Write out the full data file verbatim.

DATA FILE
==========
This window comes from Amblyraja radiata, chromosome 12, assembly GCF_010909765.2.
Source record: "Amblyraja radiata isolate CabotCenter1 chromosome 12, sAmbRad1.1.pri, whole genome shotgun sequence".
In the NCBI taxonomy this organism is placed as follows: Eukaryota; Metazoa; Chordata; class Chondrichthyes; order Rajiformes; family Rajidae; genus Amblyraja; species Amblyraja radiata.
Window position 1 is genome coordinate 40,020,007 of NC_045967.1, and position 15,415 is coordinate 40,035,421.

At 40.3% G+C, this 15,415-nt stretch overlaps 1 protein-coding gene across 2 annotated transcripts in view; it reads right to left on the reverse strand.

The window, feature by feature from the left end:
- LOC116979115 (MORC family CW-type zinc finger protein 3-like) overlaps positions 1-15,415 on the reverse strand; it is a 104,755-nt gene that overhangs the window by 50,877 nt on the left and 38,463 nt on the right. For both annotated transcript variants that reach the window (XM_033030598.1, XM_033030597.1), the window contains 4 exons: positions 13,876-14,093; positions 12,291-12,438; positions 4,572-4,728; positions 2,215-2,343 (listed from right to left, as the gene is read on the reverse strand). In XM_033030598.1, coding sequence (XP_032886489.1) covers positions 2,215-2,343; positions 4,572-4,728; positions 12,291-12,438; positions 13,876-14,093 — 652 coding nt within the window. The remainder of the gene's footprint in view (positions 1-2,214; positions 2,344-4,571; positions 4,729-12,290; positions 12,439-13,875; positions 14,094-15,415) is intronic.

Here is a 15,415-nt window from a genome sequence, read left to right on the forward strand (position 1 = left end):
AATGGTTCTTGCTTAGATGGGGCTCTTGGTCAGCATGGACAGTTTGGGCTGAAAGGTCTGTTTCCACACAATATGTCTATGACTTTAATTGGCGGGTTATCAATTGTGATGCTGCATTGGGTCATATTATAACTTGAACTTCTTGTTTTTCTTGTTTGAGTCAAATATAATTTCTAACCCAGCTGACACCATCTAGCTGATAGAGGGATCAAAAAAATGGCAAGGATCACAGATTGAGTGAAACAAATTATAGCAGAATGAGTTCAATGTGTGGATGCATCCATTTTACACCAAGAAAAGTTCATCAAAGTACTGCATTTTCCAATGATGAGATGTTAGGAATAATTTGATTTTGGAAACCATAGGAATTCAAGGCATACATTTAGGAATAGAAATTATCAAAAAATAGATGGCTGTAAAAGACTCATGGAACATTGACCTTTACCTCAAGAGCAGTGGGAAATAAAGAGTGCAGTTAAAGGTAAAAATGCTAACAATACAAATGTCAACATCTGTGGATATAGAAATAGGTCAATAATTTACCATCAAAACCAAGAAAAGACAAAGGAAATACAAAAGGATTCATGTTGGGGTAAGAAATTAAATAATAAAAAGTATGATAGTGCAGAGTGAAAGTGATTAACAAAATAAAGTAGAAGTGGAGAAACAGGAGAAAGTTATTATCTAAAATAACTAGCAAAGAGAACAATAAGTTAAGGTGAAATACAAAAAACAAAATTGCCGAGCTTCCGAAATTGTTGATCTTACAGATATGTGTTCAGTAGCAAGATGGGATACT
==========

This window comes from Amblyraja radiata, chromosome 12, assembly GCF_010909765.2.
Source record: "Amblyraja radiata isolate CabotCenter1 chromosome 12, sAmbRad1.1.pri, whole genome shotgun sequence".
In the NCBI taxonomy this organism is placed as follows: Eukaryota; Metazoa; Chordata; class Chondrichthyes; order Rajiformes; family Rajidae; genus Amblyraja; species Amblyraja radiata.
Window position 1 is genome coordinate 40,020,007 of NC_045967.1, and position 15,415 is coordinate 40,035,421.

At 40.3% G+C, this 15,415-nt stretch overlaps 1 protein-coding gene across 2 annotated transcripts in view; it reads right to left on the reverse strand.

The window, feature by feature from the left end:
- LOC116979115 (MORC family CW-type zinc finger protein 3-like) overlaps positions 1-15,415 on the reverse strand; it is a 104,755-nt gene that overhangs the window by 50,877 nt on the left and 38,463 nt on the right. For both annotated transcript variants that reach the window (XM_033030598.1, XM_033030597.1), the window contains 4 exons: positions 13,876-14,093; positions 12,291-12,438; positions 4,572-4,728; positions 2,215-2,343 (listed from right to left, as the gene is read on the reverse strand). In XM_033030598.1, coding sequence (XP_032886489.1) covers positions 2,215-2,343; positions 4,572-4,728; positions 12,291-12,438; positions 13,876-14,093 — 652 coding nt within the window. The remainder of the gene's footprint in view (positions 1-2,214; positions 2,344-4,571; positions 4,729-12,290; positions 12,439-13,875; positions 14,094-15,415) is intronic.

Here is a 15,415-nt window from a genome sequence, read left to right on the forward strand (position 1 = left end):
AATGGTTCTTGCTTAGATGGGGCTCTTGGTCAGCATGGACAGTTTGGGCTGAAAGGTCTGTTTCCACACAATATGTCTATGACTTTAATTGGCGGGTTATCAATTGTGATGCTGCATTGGGTCATATTATAACTTGAACTTCTTGTTTTTCTTGTTTGAGTCAAATATAATTTCTAACCCAGCTGACACCATCTAGCTGATAGAGGGATCAAAAAAATGGCAAGGATCACAGATTGAGTGAAACAAATTATAGCAGAATGAGTTCAATGTGTGGATGCATCCATTTTACACCAAGAAAAGTTCATCAAAGTACTGCATTTTCCAATGATGAGATGTTAGGAATAATTTGATTTTGGAAACCATAGGAATTCAAGGCATACATTTAGGAATAGAAATTATCAAAAAATAGATGGCTGTAAAAGACTCATGGAACATTGACCTTTACCTCAAGAGCAGTGGGAAATAAAGAGTGCAGTTAAAGGTAAAAATGCTAACAATACAAATGTCAACATCTGTGGATATAGAAATAGGTCAATAATTTACCATCAAAACCAAGAAAAGACAAAGGAAATACAAAAGGATTCATGTTGGGGTAAGAAATTAAATAATAAAAAGTATGATAGTGCAGAGTGAAAGTGATTAACAAAATAAAGTAGAAGTGGAGAAACAGGAGAAAGTTATTATCTAAAATAACTAGCAAAGAGAACAATAAGTTAAGGTGAAATACAAAAAACAAAATTGCCGAGCTTCCGAAATTGTTGATCTTACAGATATGTGTTCAGTAGCAAGATGGGATACT